However, several studies have also highlighted that the respiratory tract may only be the starting point for the effects of COVID-19 on the body. The ACE2 receptor is highly expressed in blood vessels, the kidneys, the neural cortex and brainstem, as well as the majority of the gastrointestinal tract.

This may help in explaining findings from a cohort of 52 patients who required stays in an intensive care unit: the most critical patients showed signs of organ function damage, including ARDS in 67%, pneumothorax in 2%, acute kidney injury in 29%, cardiac injury in 23%, and liver dysfunction in 29%.3 Moreover, in a study of 416 patients who required hospitalization due to COVID-19, 20% demonstrated signs of cardiac injury.3 Results of another study among 138 hospitalized patients with COVID-19 showed that 44% demonstrated a cardiac arrhythmia.4

Furthermore, 38% of a cohort of 184 patients with COVID-19 in a Dutch intensive care unit were found to have abnormal blood clotting as well as abnormally significantly elevated D-dimer levels.4 Researchers and physicians on the frontlines hypothesize that this may be the effect of the virus on the blood vessels or an indirect result of a cytokine storm as a result of interleukins released from the liver in response to the infection.

Several studies have evidenced what is currently a recognized constellation of gastroenterological (GI) symptoms as a result of infection with SARS-CoV-2.6,7,8,9 Reported symptoms include diarrhea and vomiting. In one cohort of 95 patients with COVID-19, researchers found that 61.1% patients had GI symptoms, and 11.6% of patients showed solely GI symptoms and did not have any imaging features of COVID-19 pneumonia.6 In a study of 73 hospitalized patients with SARS-CoV-2 infection, 53.42%, demonstrated SARS-CoV-2 RNA in stool samples.7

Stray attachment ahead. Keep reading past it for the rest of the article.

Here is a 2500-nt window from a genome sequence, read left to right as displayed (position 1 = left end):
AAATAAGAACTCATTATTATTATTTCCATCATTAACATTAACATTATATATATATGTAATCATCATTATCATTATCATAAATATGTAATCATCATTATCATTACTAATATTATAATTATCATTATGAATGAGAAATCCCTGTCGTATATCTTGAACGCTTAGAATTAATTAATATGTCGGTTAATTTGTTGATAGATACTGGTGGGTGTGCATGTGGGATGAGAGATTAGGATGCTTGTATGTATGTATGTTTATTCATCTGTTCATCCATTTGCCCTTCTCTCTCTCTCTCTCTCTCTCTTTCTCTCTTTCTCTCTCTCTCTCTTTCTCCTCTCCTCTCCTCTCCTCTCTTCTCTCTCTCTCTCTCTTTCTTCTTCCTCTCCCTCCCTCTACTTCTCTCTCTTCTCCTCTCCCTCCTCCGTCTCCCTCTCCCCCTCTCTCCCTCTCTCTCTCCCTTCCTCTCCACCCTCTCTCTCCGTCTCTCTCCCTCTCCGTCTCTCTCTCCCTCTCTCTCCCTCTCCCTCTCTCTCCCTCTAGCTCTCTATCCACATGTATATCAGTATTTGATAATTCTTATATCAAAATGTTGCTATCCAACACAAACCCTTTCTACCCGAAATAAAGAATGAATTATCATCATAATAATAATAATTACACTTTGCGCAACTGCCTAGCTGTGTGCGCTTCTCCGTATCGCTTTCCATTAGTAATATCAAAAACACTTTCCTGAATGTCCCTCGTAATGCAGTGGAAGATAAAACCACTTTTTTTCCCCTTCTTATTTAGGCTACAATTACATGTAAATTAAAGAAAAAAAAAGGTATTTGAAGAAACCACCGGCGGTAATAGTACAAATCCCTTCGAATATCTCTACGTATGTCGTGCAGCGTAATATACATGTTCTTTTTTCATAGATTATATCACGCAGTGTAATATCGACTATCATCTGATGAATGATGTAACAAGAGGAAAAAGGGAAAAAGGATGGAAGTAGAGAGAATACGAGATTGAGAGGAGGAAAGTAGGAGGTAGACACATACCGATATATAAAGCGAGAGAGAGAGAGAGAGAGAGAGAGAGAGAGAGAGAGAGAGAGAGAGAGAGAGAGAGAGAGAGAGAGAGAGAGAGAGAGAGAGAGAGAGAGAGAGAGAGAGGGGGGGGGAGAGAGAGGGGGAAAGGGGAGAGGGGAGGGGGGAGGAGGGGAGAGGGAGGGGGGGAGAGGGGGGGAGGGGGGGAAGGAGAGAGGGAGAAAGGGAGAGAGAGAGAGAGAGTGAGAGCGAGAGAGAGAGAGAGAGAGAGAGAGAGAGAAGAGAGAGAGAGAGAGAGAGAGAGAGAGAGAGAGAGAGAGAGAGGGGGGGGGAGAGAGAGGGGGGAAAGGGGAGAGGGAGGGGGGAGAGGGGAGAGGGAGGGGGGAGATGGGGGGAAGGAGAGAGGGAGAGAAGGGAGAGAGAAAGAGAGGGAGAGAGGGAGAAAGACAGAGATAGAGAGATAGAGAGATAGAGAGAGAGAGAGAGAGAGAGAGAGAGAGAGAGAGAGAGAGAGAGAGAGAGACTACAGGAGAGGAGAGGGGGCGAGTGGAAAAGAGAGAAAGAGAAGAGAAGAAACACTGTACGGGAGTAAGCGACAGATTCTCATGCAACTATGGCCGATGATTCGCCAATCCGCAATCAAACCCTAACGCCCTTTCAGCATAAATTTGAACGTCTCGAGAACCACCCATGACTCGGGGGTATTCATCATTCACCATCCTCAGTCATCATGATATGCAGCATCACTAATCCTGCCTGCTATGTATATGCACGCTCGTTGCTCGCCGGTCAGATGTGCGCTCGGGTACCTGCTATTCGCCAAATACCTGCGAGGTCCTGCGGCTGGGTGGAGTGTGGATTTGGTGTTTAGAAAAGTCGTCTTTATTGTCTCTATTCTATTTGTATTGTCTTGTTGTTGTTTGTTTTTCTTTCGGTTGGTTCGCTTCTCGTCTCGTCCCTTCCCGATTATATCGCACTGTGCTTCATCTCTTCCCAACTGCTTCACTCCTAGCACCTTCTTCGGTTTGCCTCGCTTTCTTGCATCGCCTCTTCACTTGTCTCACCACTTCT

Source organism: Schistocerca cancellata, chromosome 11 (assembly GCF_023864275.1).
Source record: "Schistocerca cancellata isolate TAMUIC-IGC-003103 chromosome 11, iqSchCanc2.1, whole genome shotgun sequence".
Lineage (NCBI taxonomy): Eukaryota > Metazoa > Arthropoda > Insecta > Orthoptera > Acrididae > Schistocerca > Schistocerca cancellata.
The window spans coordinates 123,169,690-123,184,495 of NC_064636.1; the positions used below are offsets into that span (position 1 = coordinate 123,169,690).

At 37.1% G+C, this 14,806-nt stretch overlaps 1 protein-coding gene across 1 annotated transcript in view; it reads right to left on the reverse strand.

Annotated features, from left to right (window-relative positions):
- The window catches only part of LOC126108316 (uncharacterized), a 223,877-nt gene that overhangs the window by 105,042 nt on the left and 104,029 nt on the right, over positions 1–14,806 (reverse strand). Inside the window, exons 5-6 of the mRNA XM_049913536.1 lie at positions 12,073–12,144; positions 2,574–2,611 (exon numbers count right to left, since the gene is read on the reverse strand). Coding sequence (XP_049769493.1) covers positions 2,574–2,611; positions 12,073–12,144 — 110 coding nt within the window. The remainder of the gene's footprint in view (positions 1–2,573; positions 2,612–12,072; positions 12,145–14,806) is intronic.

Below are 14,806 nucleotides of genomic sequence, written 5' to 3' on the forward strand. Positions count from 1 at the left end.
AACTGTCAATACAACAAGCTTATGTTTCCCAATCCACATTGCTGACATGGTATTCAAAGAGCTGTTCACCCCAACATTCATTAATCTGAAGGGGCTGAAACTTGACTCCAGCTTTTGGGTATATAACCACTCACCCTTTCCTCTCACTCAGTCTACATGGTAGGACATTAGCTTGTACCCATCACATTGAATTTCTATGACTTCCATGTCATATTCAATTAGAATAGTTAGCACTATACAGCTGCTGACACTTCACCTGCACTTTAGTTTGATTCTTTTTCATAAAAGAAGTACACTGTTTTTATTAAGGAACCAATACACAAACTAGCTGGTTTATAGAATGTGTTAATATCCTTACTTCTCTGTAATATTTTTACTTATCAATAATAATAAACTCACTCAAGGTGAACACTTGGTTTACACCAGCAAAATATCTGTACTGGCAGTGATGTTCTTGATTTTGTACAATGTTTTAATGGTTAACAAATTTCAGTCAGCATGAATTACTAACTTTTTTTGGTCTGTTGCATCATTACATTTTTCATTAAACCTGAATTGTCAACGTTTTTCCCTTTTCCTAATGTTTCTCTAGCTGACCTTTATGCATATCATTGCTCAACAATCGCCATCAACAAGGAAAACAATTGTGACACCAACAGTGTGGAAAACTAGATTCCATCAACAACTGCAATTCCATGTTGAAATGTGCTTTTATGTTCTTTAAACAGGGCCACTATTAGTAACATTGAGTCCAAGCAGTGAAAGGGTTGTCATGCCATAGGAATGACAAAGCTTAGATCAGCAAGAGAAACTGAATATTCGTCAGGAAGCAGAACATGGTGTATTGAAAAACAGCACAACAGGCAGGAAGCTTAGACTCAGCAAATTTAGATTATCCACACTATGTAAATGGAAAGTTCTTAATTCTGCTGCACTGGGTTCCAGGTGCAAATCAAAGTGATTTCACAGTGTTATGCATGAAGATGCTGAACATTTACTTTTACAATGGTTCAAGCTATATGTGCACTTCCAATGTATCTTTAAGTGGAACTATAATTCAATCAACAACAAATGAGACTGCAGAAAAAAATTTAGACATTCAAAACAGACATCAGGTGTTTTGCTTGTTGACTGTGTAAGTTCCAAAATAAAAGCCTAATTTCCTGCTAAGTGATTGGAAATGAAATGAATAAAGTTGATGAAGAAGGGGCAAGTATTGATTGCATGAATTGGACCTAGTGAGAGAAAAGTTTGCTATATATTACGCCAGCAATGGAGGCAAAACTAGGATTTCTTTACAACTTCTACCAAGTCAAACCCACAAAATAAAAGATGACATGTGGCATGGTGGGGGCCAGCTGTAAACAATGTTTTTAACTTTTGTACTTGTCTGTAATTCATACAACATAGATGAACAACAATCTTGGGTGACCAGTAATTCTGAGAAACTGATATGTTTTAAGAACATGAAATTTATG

Moreover, researchers have examined the viral nucleocapsid protein in situ in the kidney postmortem and found that SARS-CoV-2 antigens accumulated in kidney tubules; they noted that this suggests SARS-CoV-2 infects the human kidney directly, and can cause acute kidney injury and contribute to viral spreading throughout the body.5 However, as with the effect on blood clotting, the noted acute kidney injury may be a consequence of the cytokine storm response to infection.5 Data from small subsets of patients with COVID-19, has also demonstrated that proteinuria and hematuria are common features of the disease and found in roughly 40% of patients on hospital admission.5

Due to the current lack of effective antiviral therapy against COVID-19, treatments are mainly focused on treating symptoms and providing respiratory support. Remdesivir (GS-5734) has broad-spectrum antiviral activity against several RNA viruses and has been reported to have successfully treated the first case of COVID-19 in the United States successfully.1